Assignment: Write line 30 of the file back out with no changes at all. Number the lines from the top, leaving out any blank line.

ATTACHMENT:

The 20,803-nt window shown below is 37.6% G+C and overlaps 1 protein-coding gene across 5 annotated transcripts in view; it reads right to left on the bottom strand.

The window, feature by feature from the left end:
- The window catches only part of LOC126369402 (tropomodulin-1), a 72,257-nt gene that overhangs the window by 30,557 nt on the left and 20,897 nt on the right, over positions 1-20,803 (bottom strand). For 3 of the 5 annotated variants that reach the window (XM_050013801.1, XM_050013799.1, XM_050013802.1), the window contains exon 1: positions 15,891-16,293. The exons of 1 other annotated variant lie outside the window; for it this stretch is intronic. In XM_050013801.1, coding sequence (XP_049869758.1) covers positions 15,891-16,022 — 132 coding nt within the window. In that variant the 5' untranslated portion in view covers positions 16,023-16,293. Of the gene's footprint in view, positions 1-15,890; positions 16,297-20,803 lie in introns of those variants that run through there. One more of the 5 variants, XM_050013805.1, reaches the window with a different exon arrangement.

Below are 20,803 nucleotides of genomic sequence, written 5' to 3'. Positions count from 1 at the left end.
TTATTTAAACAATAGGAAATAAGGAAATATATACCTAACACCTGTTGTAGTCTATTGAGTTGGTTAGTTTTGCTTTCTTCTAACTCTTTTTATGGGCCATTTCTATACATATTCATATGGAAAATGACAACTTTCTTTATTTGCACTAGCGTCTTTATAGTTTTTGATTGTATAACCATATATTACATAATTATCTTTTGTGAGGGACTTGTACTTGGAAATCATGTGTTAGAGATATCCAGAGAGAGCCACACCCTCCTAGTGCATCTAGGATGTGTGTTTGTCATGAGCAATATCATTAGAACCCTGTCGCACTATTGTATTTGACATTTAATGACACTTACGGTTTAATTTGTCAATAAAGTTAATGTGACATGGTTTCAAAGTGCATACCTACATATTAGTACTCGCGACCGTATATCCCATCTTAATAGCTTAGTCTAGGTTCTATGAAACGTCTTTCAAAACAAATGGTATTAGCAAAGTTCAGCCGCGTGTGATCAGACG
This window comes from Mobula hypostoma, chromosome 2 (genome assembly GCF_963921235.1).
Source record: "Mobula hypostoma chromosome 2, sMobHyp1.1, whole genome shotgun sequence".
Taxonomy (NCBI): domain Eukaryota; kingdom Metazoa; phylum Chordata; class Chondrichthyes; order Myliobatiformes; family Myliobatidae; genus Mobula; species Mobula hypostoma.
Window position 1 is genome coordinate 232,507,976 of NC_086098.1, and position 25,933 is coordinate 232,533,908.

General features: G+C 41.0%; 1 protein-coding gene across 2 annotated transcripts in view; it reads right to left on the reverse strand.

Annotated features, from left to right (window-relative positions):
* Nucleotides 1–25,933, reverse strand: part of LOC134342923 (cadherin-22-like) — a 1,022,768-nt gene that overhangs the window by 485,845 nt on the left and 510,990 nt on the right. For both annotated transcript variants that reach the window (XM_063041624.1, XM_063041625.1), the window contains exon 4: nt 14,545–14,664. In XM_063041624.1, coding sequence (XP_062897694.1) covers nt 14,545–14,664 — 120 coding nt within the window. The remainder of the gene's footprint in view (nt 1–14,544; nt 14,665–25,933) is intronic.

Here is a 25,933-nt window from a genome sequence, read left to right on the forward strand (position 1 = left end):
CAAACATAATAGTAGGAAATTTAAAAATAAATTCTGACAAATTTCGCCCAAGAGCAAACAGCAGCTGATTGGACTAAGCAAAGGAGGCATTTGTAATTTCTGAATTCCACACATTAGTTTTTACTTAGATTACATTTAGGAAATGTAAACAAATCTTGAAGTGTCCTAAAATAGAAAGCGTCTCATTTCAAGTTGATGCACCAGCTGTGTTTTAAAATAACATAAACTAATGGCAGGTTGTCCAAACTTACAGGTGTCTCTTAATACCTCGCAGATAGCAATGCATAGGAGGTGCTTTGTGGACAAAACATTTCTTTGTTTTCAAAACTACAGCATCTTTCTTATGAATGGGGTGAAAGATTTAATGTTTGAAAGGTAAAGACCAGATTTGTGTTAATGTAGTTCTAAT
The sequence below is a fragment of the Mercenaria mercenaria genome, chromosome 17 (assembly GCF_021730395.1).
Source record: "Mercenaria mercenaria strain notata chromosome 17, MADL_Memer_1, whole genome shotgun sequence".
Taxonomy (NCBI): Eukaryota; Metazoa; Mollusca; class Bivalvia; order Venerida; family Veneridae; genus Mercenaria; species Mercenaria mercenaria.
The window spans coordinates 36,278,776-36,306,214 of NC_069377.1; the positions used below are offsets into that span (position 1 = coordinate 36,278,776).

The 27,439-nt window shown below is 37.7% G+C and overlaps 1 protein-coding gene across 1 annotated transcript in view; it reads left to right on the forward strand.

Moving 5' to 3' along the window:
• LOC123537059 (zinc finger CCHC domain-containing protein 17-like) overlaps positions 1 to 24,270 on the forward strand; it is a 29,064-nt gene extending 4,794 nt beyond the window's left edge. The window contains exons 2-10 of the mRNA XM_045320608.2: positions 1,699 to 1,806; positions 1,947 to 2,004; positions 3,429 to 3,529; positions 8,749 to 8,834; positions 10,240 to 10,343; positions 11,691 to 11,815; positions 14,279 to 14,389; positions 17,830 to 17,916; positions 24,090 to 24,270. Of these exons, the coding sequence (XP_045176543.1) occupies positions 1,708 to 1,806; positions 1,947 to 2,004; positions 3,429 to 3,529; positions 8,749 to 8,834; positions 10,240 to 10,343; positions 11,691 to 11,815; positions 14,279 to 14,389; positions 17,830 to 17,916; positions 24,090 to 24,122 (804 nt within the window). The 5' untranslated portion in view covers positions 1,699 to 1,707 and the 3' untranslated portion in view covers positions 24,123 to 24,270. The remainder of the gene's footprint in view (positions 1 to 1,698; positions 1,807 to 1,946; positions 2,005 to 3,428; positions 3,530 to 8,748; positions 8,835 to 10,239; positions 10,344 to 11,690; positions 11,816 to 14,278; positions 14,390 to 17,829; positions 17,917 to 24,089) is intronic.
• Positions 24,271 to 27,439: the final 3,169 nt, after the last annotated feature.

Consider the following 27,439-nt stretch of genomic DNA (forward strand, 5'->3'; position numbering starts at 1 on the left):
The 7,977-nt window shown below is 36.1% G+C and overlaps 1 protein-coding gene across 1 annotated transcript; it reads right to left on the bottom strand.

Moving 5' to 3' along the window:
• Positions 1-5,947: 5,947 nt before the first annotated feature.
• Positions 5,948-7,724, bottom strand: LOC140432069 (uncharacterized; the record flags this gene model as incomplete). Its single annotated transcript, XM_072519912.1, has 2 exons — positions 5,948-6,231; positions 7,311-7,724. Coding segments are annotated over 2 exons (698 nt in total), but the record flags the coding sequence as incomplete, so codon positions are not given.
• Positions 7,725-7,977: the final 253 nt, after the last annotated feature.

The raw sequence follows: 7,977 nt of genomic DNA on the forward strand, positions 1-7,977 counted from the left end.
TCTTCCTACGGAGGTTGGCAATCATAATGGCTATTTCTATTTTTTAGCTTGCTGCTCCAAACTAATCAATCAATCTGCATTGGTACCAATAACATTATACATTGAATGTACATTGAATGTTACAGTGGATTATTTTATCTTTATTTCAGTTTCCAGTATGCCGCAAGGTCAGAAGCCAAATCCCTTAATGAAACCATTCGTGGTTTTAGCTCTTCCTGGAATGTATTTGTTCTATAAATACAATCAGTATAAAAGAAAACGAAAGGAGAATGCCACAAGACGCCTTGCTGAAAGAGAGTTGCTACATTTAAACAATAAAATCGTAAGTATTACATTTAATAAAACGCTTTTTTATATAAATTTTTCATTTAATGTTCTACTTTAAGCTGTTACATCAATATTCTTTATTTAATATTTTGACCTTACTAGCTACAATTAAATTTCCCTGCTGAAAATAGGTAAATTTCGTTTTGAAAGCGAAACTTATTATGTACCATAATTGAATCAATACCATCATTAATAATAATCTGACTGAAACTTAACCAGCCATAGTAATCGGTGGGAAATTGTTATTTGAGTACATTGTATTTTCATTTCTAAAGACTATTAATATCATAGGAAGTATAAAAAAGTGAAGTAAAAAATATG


TCTTCCTACGGAGGTTGGCAATCATAATGGCTATTTCTATTTTTTAGCTTGCTGCTCCAAACTAATCAATCAATCTGCATTGGTACCAATAACATTATACATTGAATGTACATTGAATGTTACAGTGGATTATTTTATCTTTATTTCAGTTTCCAGTATGCCGCAAGGTCAGAAGCCAAATCCCTTAATGAAACCATTCGTGGTTTTAGCTCTTCCTGGAATGTATTTGTTCTATAAATACAATCAGTATAAAAGAAAACGAAAGGAGAATGCCACAAGACGCCTTGCTGAAAGAGAGTTGCTACATTTAAACAATAAAATCGTAAGTATTACATTTAATAAAACGCTTTTTTATATAAATTTTTCATTTAATGTTCTACTTTAAGCTGTTACATCAATATTCTTTATTTAATATTTTGACCTTACTAGCTACAATTAAATTTCCCTGCTGAAAATAGGTAAATTTCGTTTTGAAAGCGAAACTTATTATGTACCATAATTGAATCAATACCATCATTAATAATAATCTGACTGAAACTTAACCAGCCATAGTAATCGGTGGGAAATTGTTATTTGAGTACATTGTATTTTCATTTCTAAAGACTATTAATATCATAGGAAGTATAAAAAAGTGAAGTAAAAAATATG